School Library Journal
09/01/2014
PreS-Gr 1—Here, Kirk explores playground politics through the thoughts and feelings of an expressive sock monkey. Monkey and his best friend have a falling out when Dog takes his red ball and runs off. When Dog won't share, Monkey grabs the toy away from him and declares, "YOU cannot play with it anymore!" His moment of triumph is fleeting, however. Assailed by memories of all he has shared with Dog, poor Monkey tries to deal with his conflicting emotions. When his efforts to find a new friend fail, Monkey realizes that perhaps he hasn't been a great friend to Dog, either. Monkey approaches the blue and white pup and asks, "Will you come and play with me?" On the last page, the pals happily begin a game of catch. The digitized pen-and-ink illustrations add depth and texture to the story. The series of gracefully crafted spreads eloquently portrays the ups and downs of Monkey's emotional journey. Young readers will identify with the plush, huggable characters and sympathize with Monkey as he struggles to sort out his feelings. Pair this compelling story of friendship and the importance of sharing with Randall de Sève's Peanut & Fifi Have a Ball (Dial, 2013).—Linda L. Walkins, Saint Joseph Preparatory High School, Boston, MA
Read More Show Less

Product Details

  • ISBN-13: 9781419712364
  • Publisher: Abrams, Harry N., Inc.
  • Publication date: 9/23/2014
  • Pages: 32
  • Sales rank: 522,896
  • Age range: 3 - 7 Years
  • Product dimensions: 8.60 (w) x 10.70 (h) x 0.50 (d)

Meet the Author

Daniel Kirk

Daniel Kirk has illustrated a number of popular and bestselling books for children, including Library Mouse, which Booklist heralded in a starred review as “fun, fun, fun.” He lives in Glen Ridge, New Jersey.
Read More Show Less

Customer Reviews

Be the first to write a review
( 0 )
Rating Distribution

5 Star

(0)

4 Star

(0)

3 Star

(0)

2 Star

(0)

1 Star

(0)

Your Rating:

Your Name: Create a Pen Name or

Barnes & Noble.com Review Rules

Our reader reviews allow you to share your comments on titles you liked, or didn't, with others. By submitting an online review, you are representing to Barnes & Noble.com that all information contained in your review is original and accurate in all respects, and that the submission of such content by you and the posting of such content by Barnes & Noble.com does not and will not violate the rights of any third party. Please follow the rules below to help ensure that your review can be posted.

Reviews by Our Customers Under the Age of 13

We highly value and respect everyone's opinion concerning the titles we offer. However, we cannot allow persons under the age of 13 to have accounts at BN.com or to post customer reviews. Please see our Terms of Use for more details.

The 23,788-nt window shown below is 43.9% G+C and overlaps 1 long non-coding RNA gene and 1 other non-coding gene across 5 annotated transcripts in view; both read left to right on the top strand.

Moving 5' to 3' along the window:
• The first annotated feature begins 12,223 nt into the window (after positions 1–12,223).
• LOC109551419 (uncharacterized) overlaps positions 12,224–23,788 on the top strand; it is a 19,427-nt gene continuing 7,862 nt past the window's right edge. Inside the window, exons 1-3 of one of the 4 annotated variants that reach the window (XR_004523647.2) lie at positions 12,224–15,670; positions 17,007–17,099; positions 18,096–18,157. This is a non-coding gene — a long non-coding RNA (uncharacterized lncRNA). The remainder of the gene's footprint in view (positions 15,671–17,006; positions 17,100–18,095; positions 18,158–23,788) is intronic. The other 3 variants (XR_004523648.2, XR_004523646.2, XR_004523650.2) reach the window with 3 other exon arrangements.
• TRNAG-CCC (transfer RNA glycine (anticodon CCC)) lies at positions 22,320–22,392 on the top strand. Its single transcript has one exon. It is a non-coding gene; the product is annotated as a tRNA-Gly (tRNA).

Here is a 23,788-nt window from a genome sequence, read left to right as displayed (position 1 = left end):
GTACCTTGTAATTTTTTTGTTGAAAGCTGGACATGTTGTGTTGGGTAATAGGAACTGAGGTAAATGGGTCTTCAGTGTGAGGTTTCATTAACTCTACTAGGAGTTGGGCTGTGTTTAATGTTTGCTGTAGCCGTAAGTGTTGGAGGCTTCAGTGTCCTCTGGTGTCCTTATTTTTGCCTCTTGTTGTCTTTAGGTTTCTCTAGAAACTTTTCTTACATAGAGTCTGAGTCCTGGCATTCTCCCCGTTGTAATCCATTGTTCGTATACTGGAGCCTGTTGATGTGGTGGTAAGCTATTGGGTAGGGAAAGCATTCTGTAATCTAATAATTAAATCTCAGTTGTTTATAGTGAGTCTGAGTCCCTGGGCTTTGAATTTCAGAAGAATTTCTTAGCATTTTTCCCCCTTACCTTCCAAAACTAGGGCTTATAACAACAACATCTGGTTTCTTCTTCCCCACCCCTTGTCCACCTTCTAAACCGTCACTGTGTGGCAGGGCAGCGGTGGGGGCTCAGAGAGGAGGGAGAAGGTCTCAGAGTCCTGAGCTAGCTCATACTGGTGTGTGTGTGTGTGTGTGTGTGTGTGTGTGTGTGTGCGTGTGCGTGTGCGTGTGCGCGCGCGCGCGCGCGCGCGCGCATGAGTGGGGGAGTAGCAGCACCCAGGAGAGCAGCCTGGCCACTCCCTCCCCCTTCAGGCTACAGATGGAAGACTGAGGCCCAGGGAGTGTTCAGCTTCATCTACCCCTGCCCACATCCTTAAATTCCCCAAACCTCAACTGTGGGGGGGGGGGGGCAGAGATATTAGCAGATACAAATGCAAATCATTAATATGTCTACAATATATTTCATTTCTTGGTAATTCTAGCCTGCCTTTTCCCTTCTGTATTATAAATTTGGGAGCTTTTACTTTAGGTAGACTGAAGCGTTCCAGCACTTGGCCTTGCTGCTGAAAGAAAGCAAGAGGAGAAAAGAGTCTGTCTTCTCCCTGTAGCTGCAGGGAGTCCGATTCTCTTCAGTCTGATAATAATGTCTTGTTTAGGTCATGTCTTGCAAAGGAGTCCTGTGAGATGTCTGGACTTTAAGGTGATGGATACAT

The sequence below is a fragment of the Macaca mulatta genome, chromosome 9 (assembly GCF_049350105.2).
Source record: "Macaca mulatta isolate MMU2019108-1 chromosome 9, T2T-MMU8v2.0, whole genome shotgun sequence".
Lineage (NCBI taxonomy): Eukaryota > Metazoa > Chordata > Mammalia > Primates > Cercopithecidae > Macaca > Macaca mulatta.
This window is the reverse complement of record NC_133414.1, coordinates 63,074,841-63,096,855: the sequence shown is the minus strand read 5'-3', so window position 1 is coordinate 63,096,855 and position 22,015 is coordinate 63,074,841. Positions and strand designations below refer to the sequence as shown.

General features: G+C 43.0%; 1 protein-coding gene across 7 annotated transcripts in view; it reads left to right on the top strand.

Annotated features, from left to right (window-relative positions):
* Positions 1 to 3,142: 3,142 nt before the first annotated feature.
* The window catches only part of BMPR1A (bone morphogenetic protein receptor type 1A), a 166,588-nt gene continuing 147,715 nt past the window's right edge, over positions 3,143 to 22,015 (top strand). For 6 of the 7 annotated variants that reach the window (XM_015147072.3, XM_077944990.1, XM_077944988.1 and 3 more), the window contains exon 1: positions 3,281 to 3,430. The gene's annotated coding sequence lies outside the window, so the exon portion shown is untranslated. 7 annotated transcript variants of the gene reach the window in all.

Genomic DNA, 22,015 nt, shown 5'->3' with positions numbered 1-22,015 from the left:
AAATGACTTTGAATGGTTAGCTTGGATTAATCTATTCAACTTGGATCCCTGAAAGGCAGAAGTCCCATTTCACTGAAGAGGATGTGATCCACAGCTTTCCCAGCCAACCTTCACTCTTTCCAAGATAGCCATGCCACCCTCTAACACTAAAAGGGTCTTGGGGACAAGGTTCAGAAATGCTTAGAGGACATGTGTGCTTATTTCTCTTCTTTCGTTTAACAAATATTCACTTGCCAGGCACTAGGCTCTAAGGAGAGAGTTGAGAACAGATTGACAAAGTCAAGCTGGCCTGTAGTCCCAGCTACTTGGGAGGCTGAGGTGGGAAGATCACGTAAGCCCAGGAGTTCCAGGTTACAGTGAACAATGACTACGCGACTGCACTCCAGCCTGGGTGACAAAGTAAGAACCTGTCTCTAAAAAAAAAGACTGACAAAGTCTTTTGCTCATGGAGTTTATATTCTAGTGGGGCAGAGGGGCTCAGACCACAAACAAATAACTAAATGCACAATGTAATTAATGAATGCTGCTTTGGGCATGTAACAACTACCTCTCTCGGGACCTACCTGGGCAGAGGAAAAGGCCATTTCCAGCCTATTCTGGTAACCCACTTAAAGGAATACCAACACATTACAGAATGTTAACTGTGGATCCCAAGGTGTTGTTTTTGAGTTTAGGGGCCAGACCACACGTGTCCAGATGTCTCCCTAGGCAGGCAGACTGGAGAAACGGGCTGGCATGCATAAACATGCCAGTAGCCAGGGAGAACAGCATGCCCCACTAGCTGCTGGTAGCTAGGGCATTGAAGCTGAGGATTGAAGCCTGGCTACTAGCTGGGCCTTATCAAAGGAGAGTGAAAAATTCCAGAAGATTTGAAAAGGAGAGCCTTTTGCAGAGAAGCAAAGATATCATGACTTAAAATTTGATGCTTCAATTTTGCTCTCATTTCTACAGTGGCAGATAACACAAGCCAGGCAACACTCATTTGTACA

What to exclude from your review:

Please do not write about reviews, commentary, or information posted on the product page. If you see any errors in the information on the product page, please send us an email.

Reviews should not contain any of the following:

  • - HTML tags, profanity, obscenities, vulgarities, or comments that defame anyone
  • - Time-sensitive information such as tour dates, signings, lectures, etc.
  • - Single-word reviews. Other people will read your review to discover why you liked or didn't like the title. Be descriptive.
  • - Comments focusing on the author or that may ruin the ending for others
  • - Phone numbers, addresses, URLs
  • - Pricing and availability information or alternative ordering information
  • - Advertisements or commercial solicitation

Reminder:

  • - By submitting a review, you grant to Barnes & Noble.com and its sublicensees the royalty-free, perpetual, irrevocable right and license to use the review in accordance with the Barnes & Noble.com Terms of Use.
  • - Barnes & Noble.com reserves the right not to post any review -- particularly those that do not follow the terms and conditions of these Rules. Barnes & Noble.com also reserves the right to remove any review at any time without notice.
  • - See Terms of Use for other conditions and disclaimers.
Search for Products You'd Like to Recommend

Recommend other products that relate to your review. Just search for them below and share!

Create a Pen Name

Your Pen Name is your unique identity on BN.com. It will appear on the reviews you write and other website activities. Your Pen Name cannot be edited, changed or deleted once submitted.

 
Your Pen Name can be any combination of alphanumeric characters (plus - and _), and must be at least two characters long.

Continue Anonymously

    If you find inappropriate content, please report it to Barnes & Noble
    Why is this product inappropriate?
    Comments (optional)